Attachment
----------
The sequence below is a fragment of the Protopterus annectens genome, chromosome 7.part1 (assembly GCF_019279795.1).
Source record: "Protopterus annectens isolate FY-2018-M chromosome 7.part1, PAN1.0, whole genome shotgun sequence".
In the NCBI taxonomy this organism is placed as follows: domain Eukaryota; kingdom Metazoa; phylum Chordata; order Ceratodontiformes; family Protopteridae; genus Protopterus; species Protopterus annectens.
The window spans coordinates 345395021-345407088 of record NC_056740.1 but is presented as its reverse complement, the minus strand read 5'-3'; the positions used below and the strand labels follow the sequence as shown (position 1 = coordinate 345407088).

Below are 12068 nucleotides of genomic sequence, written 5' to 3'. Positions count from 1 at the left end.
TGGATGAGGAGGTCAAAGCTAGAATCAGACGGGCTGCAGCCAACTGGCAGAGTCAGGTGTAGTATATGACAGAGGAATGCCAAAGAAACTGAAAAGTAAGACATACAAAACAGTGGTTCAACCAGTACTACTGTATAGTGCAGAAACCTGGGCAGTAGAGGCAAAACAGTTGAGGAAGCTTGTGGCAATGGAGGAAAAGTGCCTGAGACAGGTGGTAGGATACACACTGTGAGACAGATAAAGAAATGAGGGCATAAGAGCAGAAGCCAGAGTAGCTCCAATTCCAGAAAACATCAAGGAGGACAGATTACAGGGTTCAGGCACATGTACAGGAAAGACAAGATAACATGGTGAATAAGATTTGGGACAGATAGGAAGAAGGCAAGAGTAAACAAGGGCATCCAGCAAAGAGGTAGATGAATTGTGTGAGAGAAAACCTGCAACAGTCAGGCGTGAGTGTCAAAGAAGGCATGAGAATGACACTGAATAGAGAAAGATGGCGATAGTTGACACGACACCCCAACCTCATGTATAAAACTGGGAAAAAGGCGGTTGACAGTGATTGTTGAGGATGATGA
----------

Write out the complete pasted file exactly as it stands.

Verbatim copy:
The sequence below is a fragment of the Protopterus annectens genome, chromosome 7.part1 (assembly GCF_019279795.1).
Source record: "Protopterus annectens isolate FY-2018-M chromosome 7.part1, PAN1.0, whole genome shotgun sequence".
In the NCBI taxonomy this organism is placed as follows: domain Eukaryota; kingdom Metazoa; phylum Chordata; order Ceratodontiformes; family Protopteridae; genus Protopterus; species Protopterus annectens.
The window spans coordinates 345395021-345407088 of record NC_056740.1 but is presented as its reverse complement, the minus strand read 5'-3'; the positions used below and the strand labels follow the sequence as shown (position 1 = coordinate 345407088).

Below are 12068 nucleotides of genomic sequence, written 5' to 3'. Positions count from 1 at the left end.
TGGATGAGGAGGTCAAAGCTAGAATCAGACGGGCTGCAGCCAACTGGCAGAGTCAGGTGTAGTATATGACAGAGGAATGCCAAAGAAACTGAAAAGTAAGACATACAAAACAGTGGTTCAACCAGTACTACTGTATAGTGCAGAAACCTGGGCAGTAGAGGCAAAACAGTTGAGGAAGCTTGTGGCAATGGAGGAAAAGTGCCTGAGACAGGTGGTAGGATACACACTGTGAGACAGATAAAGAAATGAGGGCATAAGAGCAGAAGCCAGAGTAGCTCCAATTCCAGAAAACATCAAGGAGGACAGATTACAGGGTTCAGGCACATGTACAGGAAAGACAAGATAACATGGTGAATAAGATTTGGGACAGATAGGAAGAAGGCAAGAGTAAACAAGGGCATCCAGCAAAGAGGTAGATGAATTGTGTGAGAGAAAACCTGCAACAGTCAGGCGTGAGTGTCAAAGAAGGCATGAGAATGACACTGAATAGAGAAAGATGGCGATAGTTGACACGACACCCCAACCTCATGTATAAAACTGGGAAAAAGGCGGTTGACAGTGATTGTTGAGGATGATGA